Politics in Minutes (2016)
Welfare and social policy
Taxation was originally introduced to fund armed forces, at a time when perhaps the only responsibility of a monarch was the defence of the realm, requiring finance from a public treasury. Nowadays, however, a large proportion of public spending is to provide public goods and services, including transport and the utilities (although some of these, such as street lighting and rubbish collection, may be done at a local level), and social services, protecting the welfare of the people.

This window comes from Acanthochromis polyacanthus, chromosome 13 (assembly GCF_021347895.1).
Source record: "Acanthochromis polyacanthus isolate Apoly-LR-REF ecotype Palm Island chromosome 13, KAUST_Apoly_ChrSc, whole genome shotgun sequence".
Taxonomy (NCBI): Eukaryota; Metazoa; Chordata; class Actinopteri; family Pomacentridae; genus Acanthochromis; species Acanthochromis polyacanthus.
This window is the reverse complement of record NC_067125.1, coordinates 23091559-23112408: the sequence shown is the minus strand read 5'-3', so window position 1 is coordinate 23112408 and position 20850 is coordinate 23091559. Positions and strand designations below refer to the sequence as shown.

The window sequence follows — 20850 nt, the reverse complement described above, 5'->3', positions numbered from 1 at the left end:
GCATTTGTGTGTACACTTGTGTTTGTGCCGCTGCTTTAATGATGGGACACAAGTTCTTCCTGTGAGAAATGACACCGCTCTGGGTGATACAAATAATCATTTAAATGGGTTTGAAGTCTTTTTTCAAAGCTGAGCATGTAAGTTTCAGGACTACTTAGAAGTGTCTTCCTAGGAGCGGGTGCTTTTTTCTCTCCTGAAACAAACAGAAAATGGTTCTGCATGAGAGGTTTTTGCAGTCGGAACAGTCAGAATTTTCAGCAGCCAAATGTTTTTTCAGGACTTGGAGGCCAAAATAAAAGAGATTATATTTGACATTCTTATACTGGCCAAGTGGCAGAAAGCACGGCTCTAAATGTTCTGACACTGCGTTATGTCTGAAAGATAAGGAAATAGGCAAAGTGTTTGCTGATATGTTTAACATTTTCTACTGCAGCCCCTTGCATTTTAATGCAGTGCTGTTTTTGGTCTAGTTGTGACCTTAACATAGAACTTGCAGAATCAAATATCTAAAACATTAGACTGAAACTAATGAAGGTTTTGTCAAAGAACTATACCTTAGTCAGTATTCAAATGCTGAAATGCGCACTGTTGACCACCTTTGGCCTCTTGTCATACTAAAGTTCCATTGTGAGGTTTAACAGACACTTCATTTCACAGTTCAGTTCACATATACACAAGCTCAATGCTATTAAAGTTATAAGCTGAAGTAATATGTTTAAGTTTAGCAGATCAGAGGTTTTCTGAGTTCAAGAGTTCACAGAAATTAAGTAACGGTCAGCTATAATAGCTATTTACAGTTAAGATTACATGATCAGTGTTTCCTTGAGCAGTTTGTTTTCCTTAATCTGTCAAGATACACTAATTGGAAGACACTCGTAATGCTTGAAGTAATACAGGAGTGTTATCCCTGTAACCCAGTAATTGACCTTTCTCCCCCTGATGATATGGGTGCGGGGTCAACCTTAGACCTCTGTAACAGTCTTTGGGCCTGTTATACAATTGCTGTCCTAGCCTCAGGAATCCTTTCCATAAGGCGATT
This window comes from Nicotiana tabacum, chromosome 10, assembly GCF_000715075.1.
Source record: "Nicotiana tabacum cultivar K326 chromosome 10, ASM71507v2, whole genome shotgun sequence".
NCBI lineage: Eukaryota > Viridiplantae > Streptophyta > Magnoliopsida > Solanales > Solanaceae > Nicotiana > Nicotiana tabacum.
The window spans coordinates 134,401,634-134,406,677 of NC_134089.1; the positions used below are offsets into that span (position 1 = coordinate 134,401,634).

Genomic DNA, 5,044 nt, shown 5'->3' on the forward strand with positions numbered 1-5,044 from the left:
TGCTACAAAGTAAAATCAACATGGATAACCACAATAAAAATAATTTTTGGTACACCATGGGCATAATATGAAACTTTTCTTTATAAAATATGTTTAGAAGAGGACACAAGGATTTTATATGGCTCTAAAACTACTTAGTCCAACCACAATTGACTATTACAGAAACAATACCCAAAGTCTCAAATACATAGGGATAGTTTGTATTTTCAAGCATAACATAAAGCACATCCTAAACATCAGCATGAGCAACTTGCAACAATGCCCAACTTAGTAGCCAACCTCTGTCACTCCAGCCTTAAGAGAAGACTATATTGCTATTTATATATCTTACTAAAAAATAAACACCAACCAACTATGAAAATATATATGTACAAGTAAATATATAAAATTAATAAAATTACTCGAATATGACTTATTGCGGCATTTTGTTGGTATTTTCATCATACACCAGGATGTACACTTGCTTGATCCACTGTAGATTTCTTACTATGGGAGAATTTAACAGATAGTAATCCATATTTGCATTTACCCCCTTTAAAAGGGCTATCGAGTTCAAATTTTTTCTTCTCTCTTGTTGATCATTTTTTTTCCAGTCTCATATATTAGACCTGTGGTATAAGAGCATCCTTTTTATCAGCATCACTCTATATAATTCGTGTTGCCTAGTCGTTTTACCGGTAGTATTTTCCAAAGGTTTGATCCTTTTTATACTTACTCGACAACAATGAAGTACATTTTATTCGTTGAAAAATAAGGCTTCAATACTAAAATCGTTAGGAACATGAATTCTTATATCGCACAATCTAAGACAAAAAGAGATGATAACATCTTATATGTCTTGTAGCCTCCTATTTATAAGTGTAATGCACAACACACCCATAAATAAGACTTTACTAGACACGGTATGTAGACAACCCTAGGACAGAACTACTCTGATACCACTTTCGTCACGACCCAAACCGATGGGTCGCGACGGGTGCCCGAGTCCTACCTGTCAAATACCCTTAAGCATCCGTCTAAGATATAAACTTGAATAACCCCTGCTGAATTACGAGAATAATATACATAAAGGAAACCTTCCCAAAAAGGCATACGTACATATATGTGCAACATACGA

This social provision includes such things as healthcare, unemployment and sickness benefits, pensions and education, and the level to which it is funded from the public purse varies from one government to another. Those to the left of centre believe that welfare is a collective responsibility, to be wholly or partly funded by the state, with generous pensions and benefits as well as free or subsidized healthcare. More right-wing ideologies, however, advocate greater personal responsibility, through private insurance and pension schemes.